|You have brought up multiple issues which may require different answers.|
Let's start with this:
This is a file that will be sent out to multiple people to use under their user name on separate computers.
In order for them to use this code, they will have to have macros enabled on their system. This is not something that you can do "remotely" via code since that would be a major security issue. Imagine if I could send you a workbook that included a macro with malicious code along with code that enabled macros on your system without your
permission. That would not be a good thing.
Now, there are tricks that can be used within a workbook to prompt the user to enable macros. One such trick is to hide all worksheets except for one worksheet with a text box that says something like "This workbook is of no use unless macros are enabled. Please close this workbook, enable macros and then re-open this workbook."
Included in the workbook could be a Workbook_Open macro that (assuming macros are enabled) unhides all the important worksheets and hides the worksheet with the text box. With that method, the user will have to make the conscious decision to enable macros if they want to use the workbook.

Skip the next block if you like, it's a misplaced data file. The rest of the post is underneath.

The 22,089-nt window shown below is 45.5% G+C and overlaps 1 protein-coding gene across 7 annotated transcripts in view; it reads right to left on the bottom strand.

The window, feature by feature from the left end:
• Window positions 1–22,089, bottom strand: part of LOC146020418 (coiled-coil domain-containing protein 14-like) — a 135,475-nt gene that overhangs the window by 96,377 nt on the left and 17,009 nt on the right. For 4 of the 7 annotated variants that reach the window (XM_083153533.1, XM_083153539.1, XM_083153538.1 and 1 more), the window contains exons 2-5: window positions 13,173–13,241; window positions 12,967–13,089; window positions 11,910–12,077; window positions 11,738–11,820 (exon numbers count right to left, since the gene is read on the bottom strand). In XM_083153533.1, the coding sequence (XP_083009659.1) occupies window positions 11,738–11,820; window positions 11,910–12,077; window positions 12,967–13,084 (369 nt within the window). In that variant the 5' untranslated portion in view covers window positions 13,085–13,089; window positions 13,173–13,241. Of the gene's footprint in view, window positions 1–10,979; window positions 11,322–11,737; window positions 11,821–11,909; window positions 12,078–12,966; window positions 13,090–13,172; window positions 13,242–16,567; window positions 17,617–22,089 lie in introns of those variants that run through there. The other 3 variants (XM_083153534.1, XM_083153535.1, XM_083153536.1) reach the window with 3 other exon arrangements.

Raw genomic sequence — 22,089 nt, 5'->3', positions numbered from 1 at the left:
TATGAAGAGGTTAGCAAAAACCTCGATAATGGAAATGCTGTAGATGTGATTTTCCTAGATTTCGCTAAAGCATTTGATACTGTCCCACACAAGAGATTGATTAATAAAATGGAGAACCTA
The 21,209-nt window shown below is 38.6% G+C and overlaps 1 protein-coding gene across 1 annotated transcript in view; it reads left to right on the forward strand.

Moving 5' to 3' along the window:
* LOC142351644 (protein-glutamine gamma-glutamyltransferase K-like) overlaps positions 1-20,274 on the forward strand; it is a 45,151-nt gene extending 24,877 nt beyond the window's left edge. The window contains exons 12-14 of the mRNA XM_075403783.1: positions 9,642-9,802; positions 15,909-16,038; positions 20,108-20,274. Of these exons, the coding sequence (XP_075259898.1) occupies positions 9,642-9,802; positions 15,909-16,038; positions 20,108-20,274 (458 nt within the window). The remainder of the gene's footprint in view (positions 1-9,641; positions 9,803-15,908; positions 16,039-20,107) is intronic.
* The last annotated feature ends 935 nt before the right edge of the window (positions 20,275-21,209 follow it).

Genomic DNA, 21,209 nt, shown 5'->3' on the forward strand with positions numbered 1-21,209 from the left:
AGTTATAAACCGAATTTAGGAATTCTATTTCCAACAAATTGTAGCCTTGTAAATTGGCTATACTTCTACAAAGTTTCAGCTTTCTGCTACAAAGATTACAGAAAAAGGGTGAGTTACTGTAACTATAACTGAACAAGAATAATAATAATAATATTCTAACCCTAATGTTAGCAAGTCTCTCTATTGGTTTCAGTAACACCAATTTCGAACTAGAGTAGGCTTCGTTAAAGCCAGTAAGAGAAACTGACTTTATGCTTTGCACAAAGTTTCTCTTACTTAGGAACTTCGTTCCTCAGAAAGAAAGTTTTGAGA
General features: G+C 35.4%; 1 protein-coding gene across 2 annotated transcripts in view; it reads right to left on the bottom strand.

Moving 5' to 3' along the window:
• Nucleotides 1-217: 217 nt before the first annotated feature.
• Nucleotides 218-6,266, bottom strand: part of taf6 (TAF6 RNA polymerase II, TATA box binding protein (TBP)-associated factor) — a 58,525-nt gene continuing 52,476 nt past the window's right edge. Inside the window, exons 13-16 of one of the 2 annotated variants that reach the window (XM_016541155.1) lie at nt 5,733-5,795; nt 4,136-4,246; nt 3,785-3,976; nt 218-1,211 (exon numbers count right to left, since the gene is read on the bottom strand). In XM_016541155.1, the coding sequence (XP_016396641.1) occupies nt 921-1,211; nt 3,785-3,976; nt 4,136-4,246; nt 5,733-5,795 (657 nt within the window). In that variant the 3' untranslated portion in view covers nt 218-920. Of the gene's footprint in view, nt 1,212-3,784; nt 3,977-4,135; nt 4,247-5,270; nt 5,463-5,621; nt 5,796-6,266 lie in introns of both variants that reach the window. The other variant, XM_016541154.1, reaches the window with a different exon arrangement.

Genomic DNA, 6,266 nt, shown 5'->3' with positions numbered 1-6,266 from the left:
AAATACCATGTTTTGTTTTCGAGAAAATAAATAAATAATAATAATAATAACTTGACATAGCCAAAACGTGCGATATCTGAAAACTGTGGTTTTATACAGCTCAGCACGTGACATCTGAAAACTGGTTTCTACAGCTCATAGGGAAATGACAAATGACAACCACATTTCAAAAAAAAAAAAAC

How would I have it check to see if there is already a file with the same name before saving?
My first question back to you is: Where to want to look for the file? One method for determining if a file exists is to have code that tries to open a file, but with an error handling routine within the code. If the "fileopen" instruction fails because the file does not exist, then the error handler instructions can tell the code what to do next. The thing is, you need to tell the "fileopen" instruction where to look for the file. More on that later, after I address another issue.
Can I set where is saves?
Yes, assuming you know the directory structure of the user's computer. For example, this code sets the path for the export of the PDF and then opens it form the same location. By using CurDir the code uses the default directory that the system is using to save files. You could also build your own string to use as the path, e.g.
strFilePath = "C:\users\ExcelFiles\username\etc"
The following code set the path for saving the file and then for opening it from the same place.
Dim strFileName As String
Dim strFilePath As String
Dim strPdfPath As String
'Set File Path to default user directory
strFilePath = CurDir()
'Use A1 value as filename
strFileName = Range("$A$1")
'Build path to PDF
strPdfPath = strFilePath & "\" & strFileName
Set objShell = CreateObject("Shell.Application")
objShell.Open (strPdfPath & ".pdf")
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